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saco espacios al final de las líneas

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mauriciopasquier committed Dec 15, 2013
1 parent 9bf540e commit 038781e2e8e0c3d82b908ff545da8c24a8b576a4
Showing with 10 additions and 10 deletions.
  1. +10 −10 free-network-definition.markdown
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The fundamental dialectic of our struggle is this: will we be enslaved by our
technology, or liberated by it?
technology, or liberated by it?

It was in cognizance of this notion, and in service to our collective freedom
that the Free Software Movement was born. It is in this spirit that we aim here
to define exactly what it means to say that a network is free. We hope that
the existence of this definition will help illuminate the path to a more just
world.
world.

Our intention is to build communications systems that are owned by the people
that use them, that allow participants to own their own data, and that use
end-to-end encryption and cryptographic trust mechanisms to assure privacy. We
call such systems 'free networks' and they are characterized by the following
five freedoms:

* Freedom 0) The freedom to participate in the network.
* Freedom 0) The freedom to participate in the network.

Freedom 0 regards your right to organize cooperative networks. Conventional
networks are characterized by a distinction between provider and user. This
@@ -25,9 +25,9 @@ five freedoms:
and users as the same time, and growth is auto-distributed by treating any
profits as investment. In this way, those that join the network are able to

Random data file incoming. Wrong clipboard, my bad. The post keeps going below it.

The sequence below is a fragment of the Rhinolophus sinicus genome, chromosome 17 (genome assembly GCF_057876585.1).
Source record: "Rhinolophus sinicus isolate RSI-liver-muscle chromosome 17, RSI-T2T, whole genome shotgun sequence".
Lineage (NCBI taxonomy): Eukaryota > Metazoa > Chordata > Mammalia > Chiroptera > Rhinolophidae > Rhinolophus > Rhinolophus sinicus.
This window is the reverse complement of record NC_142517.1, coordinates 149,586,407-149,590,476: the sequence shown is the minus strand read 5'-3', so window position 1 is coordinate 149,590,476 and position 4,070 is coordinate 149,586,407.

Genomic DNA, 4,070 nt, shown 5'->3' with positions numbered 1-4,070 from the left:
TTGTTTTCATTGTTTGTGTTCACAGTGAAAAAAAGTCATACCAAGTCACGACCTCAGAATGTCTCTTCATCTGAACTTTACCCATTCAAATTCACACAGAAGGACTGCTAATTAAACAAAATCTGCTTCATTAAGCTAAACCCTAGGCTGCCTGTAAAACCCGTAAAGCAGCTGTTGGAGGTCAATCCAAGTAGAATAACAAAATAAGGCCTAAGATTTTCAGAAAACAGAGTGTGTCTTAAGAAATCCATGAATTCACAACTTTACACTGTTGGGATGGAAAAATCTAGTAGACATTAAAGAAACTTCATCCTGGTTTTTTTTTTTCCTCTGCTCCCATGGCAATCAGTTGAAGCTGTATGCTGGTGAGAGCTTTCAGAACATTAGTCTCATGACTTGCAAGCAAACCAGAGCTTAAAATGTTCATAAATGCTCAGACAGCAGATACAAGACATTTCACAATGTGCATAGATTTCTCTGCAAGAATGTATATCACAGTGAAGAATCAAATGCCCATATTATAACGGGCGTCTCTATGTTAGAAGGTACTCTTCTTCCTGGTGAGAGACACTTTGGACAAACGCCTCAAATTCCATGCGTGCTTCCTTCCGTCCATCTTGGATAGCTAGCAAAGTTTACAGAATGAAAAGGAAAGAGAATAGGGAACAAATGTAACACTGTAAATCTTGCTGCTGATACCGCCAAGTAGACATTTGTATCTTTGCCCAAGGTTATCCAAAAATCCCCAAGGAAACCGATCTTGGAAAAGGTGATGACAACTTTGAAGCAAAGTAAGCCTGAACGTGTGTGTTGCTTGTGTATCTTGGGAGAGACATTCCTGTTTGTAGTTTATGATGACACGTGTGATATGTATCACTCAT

become owners. This mode of organization encourages network operation in the
service of the common good.
service of the common good.

* Freedom 1) The freedom to determine where one's bits are stored.
* Freedom 1) The freedom to determine where one's bits are stored.

Freedom 1 regards your right to own the material stores of your data.
Conventional networks encourage (if not force) their participants to store
@@ -36,18 +36,18 @@ five freedoms:
their homes. Participants ought to be free to store their own data (so that it
is under their care) without sacrificing their ability to publish it.

* Freedom 2) The freedom to determine the parties with whom one's bits are shared.
* Freedom 2) The freedom to determine the parties with whom one's bits are shared.

Freedom 2 regards your right to control access to your data.
Freedom 2 regards your right to control access to your data.

Data mining and the monetization of sharing has become common practice.
Participants should be free to chose those with whom they would like to share a
given piece of information. Only someone who owns their own data can fully
exercise this freedom, but it is an issue regardless of where the relevant bits
are stored.
are stored.

* Freedom 3) The freedom to transmit bits to one's peers without the prospect
of interference, interception or censorship.
of interference, interception or censorship.

Freedom 3 regards the right to speak freely with your peers.

@@ -58,7 +58,7 @@ five freedoms:
they reach their destination.

* Freedom 4) The freedom to maintain anonymity, or to present a unique, trusted
identity.
identity.

Freedom 4 regards your right to construct your own identity

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